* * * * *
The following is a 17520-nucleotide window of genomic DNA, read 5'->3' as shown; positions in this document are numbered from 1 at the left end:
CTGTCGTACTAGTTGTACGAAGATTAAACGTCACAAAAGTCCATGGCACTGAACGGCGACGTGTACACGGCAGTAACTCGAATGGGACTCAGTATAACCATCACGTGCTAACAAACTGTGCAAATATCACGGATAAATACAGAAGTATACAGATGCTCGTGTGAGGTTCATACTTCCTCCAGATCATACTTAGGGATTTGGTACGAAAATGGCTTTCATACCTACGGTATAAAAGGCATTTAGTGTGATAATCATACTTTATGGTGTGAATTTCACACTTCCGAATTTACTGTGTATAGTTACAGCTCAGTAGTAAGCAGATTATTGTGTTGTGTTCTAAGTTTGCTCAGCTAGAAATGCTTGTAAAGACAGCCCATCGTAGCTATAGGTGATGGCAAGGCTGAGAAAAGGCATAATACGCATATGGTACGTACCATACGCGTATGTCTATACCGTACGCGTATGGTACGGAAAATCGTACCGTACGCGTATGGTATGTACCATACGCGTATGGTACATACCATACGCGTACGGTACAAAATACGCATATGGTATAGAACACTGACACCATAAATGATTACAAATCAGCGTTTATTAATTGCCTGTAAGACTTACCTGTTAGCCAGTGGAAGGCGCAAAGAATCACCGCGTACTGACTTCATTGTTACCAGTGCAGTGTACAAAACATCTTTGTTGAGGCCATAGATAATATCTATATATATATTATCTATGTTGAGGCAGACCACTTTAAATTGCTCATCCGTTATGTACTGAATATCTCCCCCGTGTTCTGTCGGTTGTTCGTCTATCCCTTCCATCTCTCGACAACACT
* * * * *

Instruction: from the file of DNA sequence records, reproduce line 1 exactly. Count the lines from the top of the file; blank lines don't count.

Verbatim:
The following is a 17520-nucleotide window of genomic DNA, read 5'->3' as shown; positions in this document are numbered from 1 at the left end: